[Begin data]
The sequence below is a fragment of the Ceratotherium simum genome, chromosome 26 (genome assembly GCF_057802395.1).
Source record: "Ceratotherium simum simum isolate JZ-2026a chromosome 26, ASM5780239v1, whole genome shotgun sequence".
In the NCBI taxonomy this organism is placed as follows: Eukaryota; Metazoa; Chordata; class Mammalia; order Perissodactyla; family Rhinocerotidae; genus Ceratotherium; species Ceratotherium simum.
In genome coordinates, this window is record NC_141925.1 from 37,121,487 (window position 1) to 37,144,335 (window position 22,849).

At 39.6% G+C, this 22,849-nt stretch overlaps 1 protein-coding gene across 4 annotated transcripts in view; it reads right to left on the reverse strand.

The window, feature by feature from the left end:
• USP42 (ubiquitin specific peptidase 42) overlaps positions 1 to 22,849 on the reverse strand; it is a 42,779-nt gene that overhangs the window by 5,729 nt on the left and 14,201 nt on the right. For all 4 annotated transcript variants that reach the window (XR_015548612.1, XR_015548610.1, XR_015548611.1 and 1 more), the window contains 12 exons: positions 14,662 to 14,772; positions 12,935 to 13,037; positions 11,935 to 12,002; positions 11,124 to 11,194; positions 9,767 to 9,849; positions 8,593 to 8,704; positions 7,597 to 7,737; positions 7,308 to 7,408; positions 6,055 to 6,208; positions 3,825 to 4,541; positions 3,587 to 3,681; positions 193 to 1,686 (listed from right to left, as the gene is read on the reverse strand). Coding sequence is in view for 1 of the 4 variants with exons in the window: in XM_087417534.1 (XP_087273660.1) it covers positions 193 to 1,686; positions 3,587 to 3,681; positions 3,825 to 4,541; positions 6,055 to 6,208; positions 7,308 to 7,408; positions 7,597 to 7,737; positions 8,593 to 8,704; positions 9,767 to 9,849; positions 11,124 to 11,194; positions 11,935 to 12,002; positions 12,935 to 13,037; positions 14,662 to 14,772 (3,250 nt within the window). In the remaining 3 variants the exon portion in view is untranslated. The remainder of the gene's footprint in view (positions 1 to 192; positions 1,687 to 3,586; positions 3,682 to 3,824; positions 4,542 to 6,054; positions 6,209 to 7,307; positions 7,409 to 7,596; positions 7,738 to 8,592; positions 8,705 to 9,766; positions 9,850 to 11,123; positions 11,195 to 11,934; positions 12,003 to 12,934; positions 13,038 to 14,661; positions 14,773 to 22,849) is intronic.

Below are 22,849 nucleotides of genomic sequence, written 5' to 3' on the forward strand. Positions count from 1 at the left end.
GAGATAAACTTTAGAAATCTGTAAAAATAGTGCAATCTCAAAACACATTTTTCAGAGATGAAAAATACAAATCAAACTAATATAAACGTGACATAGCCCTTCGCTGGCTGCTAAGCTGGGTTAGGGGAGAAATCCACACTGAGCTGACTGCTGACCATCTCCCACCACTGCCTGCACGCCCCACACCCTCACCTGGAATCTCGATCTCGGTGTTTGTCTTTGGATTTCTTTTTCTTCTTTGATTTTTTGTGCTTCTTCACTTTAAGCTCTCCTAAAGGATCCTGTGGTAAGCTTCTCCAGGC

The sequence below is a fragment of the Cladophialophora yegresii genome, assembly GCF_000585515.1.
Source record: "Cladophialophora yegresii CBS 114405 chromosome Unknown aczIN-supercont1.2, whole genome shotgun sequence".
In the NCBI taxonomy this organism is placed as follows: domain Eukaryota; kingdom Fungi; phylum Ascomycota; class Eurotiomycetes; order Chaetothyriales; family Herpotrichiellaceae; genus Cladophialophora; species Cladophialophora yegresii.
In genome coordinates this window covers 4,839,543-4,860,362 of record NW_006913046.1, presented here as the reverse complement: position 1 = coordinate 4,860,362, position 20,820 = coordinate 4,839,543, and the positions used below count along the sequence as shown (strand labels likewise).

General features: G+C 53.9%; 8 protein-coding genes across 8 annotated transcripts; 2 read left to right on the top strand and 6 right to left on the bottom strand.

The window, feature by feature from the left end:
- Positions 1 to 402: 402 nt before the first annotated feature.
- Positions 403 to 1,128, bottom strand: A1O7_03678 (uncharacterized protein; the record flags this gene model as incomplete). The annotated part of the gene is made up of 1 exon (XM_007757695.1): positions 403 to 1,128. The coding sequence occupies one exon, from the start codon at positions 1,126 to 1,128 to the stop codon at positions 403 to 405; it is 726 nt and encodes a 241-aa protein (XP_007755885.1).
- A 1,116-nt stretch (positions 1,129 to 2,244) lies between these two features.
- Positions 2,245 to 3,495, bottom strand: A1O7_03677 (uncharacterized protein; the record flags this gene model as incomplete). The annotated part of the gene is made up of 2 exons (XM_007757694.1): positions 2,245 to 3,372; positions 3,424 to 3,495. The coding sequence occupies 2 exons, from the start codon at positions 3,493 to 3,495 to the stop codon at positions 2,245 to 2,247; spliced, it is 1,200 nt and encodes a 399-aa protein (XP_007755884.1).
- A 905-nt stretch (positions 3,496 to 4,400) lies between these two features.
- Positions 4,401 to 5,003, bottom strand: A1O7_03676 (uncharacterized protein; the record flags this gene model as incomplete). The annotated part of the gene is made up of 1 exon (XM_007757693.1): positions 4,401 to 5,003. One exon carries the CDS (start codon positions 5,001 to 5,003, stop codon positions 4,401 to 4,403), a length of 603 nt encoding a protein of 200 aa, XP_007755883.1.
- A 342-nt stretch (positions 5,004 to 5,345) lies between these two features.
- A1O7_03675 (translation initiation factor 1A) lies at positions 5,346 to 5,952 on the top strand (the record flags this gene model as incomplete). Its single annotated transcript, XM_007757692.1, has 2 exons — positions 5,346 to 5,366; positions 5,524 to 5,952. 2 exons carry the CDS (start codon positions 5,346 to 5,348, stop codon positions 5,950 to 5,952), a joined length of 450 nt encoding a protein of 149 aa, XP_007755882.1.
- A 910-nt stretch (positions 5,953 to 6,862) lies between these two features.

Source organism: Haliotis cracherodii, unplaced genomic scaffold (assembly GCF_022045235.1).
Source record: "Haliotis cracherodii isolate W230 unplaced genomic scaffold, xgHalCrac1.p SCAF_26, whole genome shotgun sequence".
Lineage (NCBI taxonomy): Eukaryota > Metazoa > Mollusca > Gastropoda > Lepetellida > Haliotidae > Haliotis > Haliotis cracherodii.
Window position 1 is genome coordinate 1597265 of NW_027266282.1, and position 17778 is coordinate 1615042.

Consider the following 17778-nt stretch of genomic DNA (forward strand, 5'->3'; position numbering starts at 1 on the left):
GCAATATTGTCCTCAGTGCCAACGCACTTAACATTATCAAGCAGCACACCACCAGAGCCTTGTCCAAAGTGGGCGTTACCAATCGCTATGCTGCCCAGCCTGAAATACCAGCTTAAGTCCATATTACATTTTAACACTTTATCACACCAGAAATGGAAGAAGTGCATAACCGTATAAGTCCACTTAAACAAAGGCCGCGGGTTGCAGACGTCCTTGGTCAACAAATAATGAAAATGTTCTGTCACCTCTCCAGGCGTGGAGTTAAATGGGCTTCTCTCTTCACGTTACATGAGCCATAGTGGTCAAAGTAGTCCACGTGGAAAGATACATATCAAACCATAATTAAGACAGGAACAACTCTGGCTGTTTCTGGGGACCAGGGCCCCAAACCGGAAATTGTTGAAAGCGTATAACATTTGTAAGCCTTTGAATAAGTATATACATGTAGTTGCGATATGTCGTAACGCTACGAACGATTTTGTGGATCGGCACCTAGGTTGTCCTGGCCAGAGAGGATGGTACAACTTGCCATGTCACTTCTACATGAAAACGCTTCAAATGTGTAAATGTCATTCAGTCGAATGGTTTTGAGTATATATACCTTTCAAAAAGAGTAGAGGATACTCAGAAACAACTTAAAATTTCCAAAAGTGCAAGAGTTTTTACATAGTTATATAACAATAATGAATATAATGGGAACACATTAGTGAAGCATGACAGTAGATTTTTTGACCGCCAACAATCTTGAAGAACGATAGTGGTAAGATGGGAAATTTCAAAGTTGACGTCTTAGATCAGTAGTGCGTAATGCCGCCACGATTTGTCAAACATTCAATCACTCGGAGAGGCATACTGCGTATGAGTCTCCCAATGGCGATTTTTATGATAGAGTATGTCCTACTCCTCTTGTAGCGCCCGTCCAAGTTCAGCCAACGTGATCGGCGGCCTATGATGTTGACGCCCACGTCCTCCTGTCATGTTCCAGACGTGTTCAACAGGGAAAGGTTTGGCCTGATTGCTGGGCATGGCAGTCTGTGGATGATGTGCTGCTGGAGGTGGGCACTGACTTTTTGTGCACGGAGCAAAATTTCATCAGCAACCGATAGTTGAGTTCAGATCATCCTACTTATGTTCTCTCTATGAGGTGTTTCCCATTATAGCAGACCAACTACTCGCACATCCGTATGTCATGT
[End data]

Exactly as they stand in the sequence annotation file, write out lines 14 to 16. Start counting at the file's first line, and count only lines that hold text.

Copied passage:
General features: G+C 53.9%; 8 protein-coding genes across 8 annotated transcripts; 2 read left to right on the top strand and 6 right to left on the bottom strand.

The window, feature by feature from the left end:
- Positions 1 to 402: 402 nt before the first annotated feature.